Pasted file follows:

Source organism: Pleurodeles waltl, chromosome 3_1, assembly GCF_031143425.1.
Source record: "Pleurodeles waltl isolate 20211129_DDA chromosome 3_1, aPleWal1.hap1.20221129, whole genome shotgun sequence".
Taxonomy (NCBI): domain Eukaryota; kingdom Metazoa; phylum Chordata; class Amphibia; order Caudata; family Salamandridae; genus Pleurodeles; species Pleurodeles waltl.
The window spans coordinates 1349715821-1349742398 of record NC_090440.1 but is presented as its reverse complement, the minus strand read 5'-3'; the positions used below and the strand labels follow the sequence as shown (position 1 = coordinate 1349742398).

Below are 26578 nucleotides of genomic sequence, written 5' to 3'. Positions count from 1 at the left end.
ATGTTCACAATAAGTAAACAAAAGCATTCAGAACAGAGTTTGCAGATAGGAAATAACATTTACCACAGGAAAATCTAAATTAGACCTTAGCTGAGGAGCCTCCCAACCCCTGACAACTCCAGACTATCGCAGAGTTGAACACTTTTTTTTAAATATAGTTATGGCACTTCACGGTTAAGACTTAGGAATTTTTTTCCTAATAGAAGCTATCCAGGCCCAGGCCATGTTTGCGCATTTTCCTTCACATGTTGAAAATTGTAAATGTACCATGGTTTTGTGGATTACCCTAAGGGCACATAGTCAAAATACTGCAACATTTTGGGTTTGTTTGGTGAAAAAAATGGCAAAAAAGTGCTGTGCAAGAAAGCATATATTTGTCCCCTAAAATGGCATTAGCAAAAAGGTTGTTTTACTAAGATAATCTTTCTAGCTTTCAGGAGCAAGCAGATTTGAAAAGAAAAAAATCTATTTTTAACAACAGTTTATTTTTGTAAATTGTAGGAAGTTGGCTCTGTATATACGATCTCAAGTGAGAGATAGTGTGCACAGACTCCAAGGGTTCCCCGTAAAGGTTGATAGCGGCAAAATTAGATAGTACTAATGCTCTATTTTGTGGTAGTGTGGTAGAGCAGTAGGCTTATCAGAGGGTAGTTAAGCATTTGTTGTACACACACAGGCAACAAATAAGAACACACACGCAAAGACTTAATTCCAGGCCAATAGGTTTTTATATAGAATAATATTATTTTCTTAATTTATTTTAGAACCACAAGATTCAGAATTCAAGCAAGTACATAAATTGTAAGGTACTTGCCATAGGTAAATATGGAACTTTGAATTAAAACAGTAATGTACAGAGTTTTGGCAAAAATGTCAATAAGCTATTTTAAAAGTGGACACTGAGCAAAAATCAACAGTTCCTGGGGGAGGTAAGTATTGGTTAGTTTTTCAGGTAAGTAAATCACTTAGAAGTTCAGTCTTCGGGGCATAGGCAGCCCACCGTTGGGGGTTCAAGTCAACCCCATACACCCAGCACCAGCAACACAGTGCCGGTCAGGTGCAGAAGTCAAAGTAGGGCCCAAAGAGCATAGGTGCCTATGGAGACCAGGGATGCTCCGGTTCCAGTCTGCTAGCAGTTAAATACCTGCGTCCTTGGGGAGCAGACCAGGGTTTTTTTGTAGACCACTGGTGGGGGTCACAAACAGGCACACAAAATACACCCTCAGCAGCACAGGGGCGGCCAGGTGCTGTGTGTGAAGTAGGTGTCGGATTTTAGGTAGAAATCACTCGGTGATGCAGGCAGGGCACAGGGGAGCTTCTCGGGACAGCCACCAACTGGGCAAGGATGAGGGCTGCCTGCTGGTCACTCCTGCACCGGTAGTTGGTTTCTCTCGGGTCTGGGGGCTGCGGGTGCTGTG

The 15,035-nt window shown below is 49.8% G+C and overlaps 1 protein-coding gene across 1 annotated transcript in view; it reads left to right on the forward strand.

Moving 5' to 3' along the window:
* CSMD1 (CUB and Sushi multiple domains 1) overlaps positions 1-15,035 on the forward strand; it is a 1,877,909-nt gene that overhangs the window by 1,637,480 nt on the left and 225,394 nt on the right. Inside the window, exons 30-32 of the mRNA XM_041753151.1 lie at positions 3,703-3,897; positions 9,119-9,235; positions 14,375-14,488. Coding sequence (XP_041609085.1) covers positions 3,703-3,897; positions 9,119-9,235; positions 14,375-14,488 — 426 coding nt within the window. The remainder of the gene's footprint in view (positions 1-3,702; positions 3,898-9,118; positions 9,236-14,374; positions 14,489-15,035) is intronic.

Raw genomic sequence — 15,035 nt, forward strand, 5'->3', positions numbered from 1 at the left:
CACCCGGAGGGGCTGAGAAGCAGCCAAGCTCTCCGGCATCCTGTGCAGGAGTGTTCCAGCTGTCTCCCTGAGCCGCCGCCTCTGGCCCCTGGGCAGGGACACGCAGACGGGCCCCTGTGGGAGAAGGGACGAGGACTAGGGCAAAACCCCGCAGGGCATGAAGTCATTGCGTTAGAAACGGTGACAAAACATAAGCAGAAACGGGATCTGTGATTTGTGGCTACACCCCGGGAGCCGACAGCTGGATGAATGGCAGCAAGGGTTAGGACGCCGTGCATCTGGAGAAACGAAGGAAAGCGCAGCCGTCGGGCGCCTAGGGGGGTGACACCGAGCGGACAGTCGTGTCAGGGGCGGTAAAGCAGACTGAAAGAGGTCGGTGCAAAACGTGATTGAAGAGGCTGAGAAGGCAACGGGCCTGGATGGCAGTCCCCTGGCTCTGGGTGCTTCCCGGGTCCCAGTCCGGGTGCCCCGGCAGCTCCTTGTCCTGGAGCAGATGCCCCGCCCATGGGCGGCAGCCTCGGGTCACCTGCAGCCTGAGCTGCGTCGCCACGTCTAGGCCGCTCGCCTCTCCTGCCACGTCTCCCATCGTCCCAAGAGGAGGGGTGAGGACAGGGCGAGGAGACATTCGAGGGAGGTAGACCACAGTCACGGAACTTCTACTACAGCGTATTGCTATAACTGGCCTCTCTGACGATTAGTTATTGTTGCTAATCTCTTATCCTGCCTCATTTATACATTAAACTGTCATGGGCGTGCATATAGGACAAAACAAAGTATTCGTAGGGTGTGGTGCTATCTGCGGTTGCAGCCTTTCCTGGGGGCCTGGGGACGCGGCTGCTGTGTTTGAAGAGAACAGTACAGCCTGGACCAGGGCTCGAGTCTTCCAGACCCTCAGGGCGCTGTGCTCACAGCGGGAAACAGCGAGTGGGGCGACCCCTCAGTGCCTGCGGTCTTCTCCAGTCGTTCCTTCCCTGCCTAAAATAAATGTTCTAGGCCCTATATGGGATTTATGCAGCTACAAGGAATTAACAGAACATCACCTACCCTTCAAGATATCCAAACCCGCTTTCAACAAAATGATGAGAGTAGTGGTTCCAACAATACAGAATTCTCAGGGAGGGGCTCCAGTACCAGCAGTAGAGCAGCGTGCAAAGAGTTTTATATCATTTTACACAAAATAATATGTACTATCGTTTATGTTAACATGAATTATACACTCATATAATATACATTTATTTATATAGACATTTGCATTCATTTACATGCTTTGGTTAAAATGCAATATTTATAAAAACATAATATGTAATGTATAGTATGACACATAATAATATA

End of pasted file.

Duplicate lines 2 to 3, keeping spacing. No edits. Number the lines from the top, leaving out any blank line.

Source record: "Pleurodeles waltl isolate 20211129_DDA chromosome 3_1, aPleWal1.hap1.20221129, whole genome shotgun sequence".
Taxonomy (NCBI): domain Eukaryota; kingdom Metazoa; phylum Chordata; class Amphibia; order Caudata; family Salamandridae; genus Pleurodeles; species Pleurodeles waltl.